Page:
In August 2001 I participated in the activities of the International Women’s March Against War in Barrancabermeja, Colombia. It was an exciting event with representation from 18 countries, the Canadian delegation of 30 being the largest. We were excited to be participants in this event which was openly defiant of the right wing agenda of Colombia. In the city of Barranca conflict and war are well known. The aim of the military is to silence all popular movements and indeed very few have managed to survive. The plenary event took place the following morning and about 3000 women and a few men attended. The para-militaries soon made their presence known by surrounding the building, carrying signs and blocking the access road to the event. The signs accused the organizers of “buying and corrupting the youth for the insurgency” and accused the human rights and peace workers of working on behalf of the insurgency. It was a definite attempt to instill fear against peaceful, unarmed people who are working to improve human rights and social justice in Colombia. Women’s lives are very difficult and often their pain is invisible. We heard from twelve women, each representing a different organization, who told us horror stories about the reality of their lives. Gangs roam neighbourhoods and throw home made bombs so that children cannot play in their own yards. Neighbourhoods are divided into zones and no one will dare cross from one zone to another as they are confronted by gang members who rape and kill. We were told that 35 children have been killed in Medellin between May and August. Police often blame the victims and are not considered trustworthy. One woman told us she is a union leader and she was displaced from her home due to violent threats. She organizes women who work in homes. She described the women’s work as “modern slavery” and said that the women are treated like “dogs.” One woman told a story of two children , a boy and a girl who were abducted from her neighbourhood. They were both killed a few days later and their bodies mutilated. Children are afraid to go to school for fear of rape. Many of the girls get pregnant and they are then blamed for their pregnancy and left to raise the child on their own. Gangs can pay people to do almost anything and youth who try to organize become targeted. Killings, rapes and impregnating young women is cause for celebration by the gangs. It is difficult to visit other neighbourhoods and people become isolated in their violent world. Women are afraid to talk as many of them have brothers, husbands, lovers or fathers who are members of gangs. Many women remain silent because they are afraid of repercussions. Threats are made against anyone who opposes the violence and many women are displaced. Anna Lucia Rodriguez Carbona is a 25 year old peasant women who was raped and became pregnant. She had an unassisted birth, the baby died during birth and she was accused of murdering her baby and sentenced to life imprisonment. In the first eight months of 2001, 87 union leaders, 1000 peasants and 15 Indigenous leaders were assassinated in Colombia.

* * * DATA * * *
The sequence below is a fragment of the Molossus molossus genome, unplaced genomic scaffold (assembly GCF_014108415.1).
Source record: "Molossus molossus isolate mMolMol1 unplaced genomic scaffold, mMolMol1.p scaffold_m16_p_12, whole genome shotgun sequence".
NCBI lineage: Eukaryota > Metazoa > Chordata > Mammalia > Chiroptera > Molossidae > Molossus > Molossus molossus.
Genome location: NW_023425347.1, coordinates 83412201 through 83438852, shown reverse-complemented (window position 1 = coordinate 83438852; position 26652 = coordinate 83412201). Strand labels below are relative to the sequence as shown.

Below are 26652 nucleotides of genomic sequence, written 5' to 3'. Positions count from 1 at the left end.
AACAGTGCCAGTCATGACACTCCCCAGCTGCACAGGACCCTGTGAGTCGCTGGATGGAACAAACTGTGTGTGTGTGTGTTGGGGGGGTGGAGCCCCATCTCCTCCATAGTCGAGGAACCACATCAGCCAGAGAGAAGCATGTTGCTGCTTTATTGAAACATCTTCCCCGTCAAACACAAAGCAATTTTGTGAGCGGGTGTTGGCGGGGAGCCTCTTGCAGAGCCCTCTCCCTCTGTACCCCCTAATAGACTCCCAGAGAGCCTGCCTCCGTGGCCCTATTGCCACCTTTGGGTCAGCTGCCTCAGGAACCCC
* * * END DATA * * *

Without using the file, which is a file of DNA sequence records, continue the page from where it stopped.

Resistance and Assistance

Everywhere women are resisting the violence. Women write poetry, organize sewing circles, teach children to use the library, cook meals, hold exercise classes – all in an attempt to have some sanity and normalcy in their lives. A group of women, Mujeres de Negro (Women in Black), dress in black clothes and meet in public places and silently protest the war and violence. These symbolic acts in a war torn country, give women hope for the future as they defy the state of war and violence in their country. Women in unions organize women’s groups so that they will collectively try to find solutions to the problems that they all face every day. We visited a school for children from five to eighteen years of age. These children work on the streets in the informal economy – some are prostitutes. Often they start work as early as 4:00 AM and when they come to school, they bring their weapons and leave them at the door. It is accepted that the children must work to survive, so the emphasis is put on providing an education so that they will have alternatives in their lives. In Colombia 65 percent of displaced people are women under the age of 19 and most are mothers. About 44 percent of the displaced people are children and they are five years behind their peers at school. Everywhere we went we saw that women are the leaders in the battle to confront the violence in their community. These brave women turn to peaceful methods in the face of aggression and threats to their lives. Many of their projects depend on international aid because in Colombia there are no social programs and the economy of the country is dominated by the war. These brave women must put all of their energy into their goal of peace and a better life for their children. These women are surrounded by military types who harass them, rape them and their children, kill them and threaten everything they do and everything that they stand for. It is increasingly important that the global community, women’s groups, unions, churches, and individuals look up, take notice and aim to help the women of Colombia in their fight for justice and for peace.

Ruth Larson has a special interest in international solidarity. She is a member of the Canadian Union of Postal Workers living in Labrador City, Newfoundland.